I was on a termite renewal the other day of a job I did probably 6 or 7 years ago. I remember it well because I had to fight every kind of tropical plant and bush just to get close enough to the house to work. To make matters worse this was a supported slab construction and the grade went from about 3 inches below the slab on the front side of the home to about 3 feet on the back. Being a supported slab means that the top block of the foundation is what they call a ‘chair’ block and when the cement floor is poured it ‘sits’ on that block and an expansion joint often forms as the slab dries and can separate from the tall back end of the block. In other words this is what we call a full drill job because to access this entry point you have to drill through the block entirely to get to the dirt and entry points soil on the other side. This is very labor intensive under the best of circumstances so adding a tropical forest to the mix made it a very memorable job.
Classic termite entry points that can require long rodding
The home had two other features against it which are classic areas to get termites. It had a dirt filled attached porch on the back side of the home as well as a ‘frame’ bay window also on the back side. Both slabs were at least 3 feet above grade so that means they were sitting on 3 feet of fill dirt. The problem with dirt filled porches is in their name- DIRT FILLED. That’s where termites live and move with ease so having a porch slab with 4 walls on top of a mound of the stuff makes it unlikely that termites would pass up the chance to at least explore the area looking for wood to eat. Also where the porch slab meets the home our good friend the expansion joint can and often does form which gives the termites a very secretive way in which to enter the home undetected. Treating a dirt filled porch can be a challenge because you need to get your liquid to the under side of the porch slab to protect that area so normally you drill down through the slab but there are times (and this was one of them) when this is not desirable. In todays homes it’s common for people have expensive tiles or wooden floor covering and putting a hammer drill to such surfaces can cause unsightly marring. So to treat you need to drill through the side walls from the exterior on each side parallel to the home. Then inserting a very long treatment rod you can reach from the sides to get under what you could not access from the top, this is called long rodding.
Bay windows are also a classic termite trap because contractors predominately make them with wood even if the rest of the home is block construction. This bay window was also dirt filled so it posed much of the same problem. Add to both of these trouble spots a thick wall of plants that you can barely fight through and the chances of being very accurate with a 6 or 8 foot extension rod goes way down.
This winter was one of the coldest on record in Florida and it wreaked havoc on our tropical plants. Plants that could stand a day or two of freezing temps had no chance this year as we had night time temps reach that critical point for a week or more several times. The freeze hit this house hard and what was once a house engulfed in vegetation now had hardly a green blade of grass around it. This made my inspection so much easier and I sort of wished I had just gotten the job that day. Walking around I could see all my cement drill marks in each cell of the hollow blocks and I quietly patted myself on the back for hitting my mark especially after having so much to fight through. When I came to the porch and bay window the marks stopped and the homeowner who followed me was puzzled and asked why the drill marks did not go all the way around. I reminded him of the tiled floor on the porch which would have been damaged and that the bay window which had a massive impenetrable plant in front of it. He sort of smiled and I think he was a bit embarrassed I guess for all the plants but also impressed somewhat of the technique I used to work around these obstacles.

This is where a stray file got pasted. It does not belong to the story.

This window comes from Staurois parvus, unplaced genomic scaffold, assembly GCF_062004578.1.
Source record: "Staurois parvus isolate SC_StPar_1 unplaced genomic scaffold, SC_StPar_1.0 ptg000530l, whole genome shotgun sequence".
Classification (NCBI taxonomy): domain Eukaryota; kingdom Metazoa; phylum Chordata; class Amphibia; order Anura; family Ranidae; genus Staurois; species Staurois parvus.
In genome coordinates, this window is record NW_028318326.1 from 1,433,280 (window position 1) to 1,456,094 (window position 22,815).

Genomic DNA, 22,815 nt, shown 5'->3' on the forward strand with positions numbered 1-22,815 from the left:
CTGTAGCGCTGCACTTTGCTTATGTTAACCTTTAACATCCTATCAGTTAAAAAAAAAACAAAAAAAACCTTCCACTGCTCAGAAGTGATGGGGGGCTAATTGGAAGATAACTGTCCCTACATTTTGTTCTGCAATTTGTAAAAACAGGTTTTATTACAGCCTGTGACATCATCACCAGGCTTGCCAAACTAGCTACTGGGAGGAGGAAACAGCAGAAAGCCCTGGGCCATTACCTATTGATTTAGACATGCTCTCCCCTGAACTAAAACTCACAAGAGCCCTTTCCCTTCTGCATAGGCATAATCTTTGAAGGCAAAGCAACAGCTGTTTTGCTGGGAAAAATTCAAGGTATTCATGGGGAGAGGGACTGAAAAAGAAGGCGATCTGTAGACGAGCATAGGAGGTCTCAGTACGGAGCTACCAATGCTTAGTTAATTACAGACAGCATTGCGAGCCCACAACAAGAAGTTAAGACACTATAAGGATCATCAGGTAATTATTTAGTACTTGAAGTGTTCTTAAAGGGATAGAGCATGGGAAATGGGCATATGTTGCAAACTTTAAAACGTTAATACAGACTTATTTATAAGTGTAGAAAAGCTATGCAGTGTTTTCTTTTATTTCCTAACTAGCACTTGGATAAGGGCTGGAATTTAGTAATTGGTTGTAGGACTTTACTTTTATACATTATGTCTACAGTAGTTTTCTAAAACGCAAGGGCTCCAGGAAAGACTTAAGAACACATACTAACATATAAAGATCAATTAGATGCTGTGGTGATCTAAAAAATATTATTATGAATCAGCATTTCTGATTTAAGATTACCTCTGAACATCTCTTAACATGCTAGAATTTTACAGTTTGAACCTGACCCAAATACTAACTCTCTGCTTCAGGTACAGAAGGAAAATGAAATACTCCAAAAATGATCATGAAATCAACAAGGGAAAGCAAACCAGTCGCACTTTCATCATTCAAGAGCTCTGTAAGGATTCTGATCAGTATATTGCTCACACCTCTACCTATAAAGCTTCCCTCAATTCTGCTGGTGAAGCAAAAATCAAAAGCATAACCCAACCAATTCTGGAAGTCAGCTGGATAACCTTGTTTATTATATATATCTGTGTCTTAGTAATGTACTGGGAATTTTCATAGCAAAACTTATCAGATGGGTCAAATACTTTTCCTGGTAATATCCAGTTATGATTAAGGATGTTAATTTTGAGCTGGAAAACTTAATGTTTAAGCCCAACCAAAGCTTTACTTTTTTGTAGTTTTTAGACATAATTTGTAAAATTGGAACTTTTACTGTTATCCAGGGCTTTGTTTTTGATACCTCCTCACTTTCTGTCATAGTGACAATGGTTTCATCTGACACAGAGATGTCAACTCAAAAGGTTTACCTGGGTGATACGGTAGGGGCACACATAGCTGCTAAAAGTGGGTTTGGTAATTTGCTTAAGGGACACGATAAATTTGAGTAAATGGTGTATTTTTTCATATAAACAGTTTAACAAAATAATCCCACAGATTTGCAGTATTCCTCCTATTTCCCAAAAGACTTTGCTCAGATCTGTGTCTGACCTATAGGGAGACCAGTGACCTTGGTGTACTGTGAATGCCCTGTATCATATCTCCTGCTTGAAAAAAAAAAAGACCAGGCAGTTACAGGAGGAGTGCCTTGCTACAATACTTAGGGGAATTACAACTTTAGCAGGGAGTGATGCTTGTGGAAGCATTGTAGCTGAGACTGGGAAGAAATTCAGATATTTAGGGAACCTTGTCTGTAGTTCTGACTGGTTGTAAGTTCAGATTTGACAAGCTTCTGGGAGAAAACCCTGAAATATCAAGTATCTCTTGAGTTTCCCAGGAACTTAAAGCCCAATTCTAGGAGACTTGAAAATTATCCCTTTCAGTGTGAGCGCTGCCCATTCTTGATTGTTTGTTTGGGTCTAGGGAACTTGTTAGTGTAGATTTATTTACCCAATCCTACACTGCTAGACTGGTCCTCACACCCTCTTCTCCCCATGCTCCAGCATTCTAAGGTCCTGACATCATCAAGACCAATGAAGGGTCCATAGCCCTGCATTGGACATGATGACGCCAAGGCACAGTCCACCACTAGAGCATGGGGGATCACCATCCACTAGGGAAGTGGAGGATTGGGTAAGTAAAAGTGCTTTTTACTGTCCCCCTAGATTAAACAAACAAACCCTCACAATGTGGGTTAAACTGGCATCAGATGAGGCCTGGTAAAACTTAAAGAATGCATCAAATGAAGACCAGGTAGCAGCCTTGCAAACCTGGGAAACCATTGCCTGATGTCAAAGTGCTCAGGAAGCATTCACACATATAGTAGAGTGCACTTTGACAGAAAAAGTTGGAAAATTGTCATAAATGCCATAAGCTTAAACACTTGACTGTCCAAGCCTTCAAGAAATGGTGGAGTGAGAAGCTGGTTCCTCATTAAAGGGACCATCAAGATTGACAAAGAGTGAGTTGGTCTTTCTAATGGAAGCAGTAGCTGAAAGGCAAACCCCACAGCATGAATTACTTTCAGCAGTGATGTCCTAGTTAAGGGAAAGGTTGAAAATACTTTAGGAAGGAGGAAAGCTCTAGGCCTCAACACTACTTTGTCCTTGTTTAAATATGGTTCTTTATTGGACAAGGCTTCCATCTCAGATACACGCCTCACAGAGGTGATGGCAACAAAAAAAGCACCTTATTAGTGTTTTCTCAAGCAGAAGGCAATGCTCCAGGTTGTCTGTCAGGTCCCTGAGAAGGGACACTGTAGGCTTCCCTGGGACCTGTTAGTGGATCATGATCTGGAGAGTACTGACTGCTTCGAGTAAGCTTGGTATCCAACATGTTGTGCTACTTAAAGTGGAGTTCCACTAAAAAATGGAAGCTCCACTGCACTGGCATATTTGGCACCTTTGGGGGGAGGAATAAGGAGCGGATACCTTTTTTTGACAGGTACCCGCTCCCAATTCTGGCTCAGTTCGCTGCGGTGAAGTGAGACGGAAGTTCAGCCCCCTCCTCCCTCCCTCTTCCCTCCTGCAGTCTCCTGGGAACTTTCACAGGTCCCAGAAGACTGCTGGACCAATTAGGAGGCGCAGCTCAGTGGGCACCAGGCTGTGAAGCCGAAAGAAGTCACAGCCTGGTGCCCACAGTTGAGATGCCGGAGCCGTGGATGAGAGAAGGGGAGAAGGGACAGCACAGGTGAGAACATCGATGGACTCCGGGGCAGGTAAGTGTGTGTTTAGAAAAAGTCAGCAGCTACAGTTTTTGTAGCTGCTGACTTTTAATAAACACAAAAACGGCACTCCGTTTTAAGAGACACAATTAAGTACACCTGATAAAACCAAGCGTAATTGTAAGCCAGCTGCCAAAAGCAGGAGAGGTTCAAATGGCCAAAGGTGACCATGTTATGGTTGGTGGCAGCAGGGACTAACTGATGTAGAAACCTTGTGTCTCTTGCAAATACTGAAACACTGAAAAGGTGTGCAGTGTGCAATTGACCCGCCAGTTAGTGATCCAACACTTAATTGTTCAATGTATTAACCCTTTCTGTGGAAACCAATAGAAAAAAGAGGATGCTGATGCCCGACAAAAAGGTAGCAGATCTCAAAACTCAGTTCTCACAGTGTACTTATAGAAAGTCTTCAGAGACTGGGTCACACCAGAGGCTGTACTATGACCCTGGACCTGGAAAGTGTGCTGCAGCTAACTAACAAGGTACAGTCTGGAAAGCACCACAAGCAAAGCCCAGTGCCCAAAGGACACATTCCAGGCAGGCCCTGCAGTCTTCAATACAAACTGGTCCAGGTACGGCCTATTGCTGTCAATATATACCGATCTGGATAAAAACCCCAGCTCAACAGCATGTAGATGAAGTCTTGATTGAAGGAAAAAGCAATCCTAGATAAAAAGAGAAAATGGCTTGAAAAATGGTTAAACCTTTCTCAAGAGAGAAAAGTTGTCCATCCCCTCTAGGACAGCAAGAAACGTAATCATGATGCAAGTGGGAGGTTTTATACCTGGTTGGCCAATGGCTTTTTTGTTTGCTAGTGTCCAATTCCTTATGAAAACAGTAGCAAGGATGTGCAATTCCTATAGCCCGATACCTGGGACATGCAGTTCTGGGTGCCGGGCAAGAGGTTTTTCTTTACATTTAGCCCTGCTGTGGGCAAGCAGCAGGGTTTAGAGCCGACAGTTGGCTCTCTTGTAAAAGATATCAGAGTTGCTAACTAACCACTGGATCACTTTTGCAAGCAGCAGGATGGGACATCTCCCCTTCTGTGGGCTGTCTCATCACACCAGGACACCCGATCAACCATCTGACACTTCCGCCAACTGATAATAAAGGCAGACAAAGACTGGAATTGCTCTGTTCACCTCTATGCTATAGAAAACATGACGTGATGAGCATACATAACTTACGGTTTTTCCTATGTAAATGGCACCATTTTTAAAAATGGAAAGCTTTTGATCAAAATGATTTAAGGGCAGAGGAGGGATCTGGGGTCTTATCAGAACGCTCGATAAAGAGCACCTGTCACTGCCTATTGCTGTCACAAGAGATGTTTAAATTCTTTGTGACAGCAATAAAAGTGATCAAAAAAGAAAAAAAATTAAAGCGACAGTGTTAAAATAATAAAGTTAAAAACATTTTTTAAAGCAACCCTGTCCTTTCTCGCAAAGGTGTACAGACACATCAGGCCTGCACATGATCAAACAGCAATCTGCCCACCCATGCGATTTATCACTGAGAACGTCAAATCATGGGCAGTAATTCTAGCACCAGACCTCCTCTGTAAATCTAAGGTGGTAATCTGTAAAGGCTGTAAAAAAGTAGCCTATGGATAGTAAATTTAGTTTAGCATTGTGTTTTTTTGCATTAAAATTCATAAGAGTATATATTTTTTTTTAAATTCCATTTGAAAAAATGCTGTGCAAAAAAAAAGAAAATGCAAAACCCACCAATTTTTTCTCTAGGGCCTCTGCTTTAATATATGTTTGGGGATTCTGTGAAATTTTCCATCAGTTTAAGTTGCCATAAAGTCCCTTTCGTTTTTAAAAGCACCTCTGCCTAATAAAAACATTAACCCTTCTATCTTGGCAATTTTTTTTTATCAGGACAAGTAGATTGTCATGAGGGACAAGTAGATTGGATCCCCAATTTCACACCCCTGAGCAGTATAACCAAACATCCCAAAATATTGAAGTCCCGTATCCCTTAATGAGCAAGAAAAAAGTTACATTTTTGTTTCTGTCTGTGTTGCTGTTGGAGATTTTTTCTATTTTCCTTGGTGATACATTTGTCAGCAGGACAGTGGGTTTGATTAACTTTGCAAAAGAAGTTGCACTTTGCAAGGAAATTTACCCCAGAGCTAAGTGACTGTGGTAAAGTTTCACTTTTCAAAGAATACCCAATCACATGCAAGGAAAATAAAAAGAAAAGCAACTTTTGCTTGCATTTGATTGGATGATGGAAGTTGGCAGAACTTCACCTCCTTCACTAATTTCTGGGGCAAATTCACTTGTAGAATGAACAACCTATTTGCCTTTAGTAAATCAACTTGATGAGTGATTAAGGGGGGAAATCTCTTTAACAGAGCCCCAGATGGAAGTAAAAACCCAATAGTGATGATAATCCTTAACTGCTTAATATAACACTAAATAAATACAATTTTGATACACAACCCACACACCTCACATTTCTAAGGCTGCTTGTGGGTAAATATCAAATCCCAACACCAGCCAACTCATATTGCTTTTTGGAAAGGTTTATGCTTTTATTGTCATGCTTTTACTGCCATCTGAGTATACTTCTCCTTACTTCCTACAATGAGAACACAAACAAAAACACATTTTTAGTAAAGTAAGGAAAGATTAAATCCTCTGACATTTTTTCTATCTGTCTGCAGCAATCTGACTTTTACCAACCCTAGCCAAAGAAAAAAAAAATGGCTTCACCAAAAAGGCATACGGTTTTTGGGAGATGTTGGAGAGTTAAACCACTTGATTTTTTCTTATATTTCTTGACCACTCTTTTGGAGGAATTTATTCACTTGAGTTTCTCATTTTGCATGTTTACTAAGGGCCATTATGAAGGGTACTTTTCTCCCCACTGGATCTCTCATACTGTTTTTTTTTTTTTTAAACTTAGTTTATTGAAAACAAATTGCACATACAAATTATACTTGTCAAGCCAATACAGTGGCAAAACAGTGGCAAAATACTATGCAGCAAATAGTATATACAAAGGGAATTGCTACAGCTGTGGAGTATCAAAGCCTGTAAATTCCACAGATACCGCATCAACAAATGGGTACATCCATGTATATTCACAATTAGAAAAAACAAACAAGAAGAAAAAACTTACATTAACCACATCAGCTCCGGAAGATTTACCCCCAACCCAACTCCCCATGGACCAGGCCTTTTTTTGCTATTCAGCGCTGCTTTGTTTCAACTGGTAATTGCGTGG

Long rodding is not something a termite tech does everyday and to be honest I’m not sure anybodies doing it anymore at all. I do plenty of inspections for real estate and see drill marks all the time. If you know what to look for, drill marks can tell the story of the termite history in the home and you can actually see the homes that companies have struggled with and the one that the termites came back on year after year. The one thing that my renewal made me realize is that I’m not seeing things like long rodding, bath traps, block drilling or even the use of foams much anymore for termite jobs. I posed a question in an earlier article about Termidor termiticide and if was making our job too easy and perhaps we are forgetting the basics. Whether this is true or not or if it’s widespread beyond my little view of the world I do not know. Regardless, I think knowing the many techniques is kinda like parallel parking. It’s a skill you have to master to at least pass your driving test but something (unless you live in the city) that you rarely have to use but at least knowing it and the principles behind it will ensure better termite work for our customers in case the need ever arises.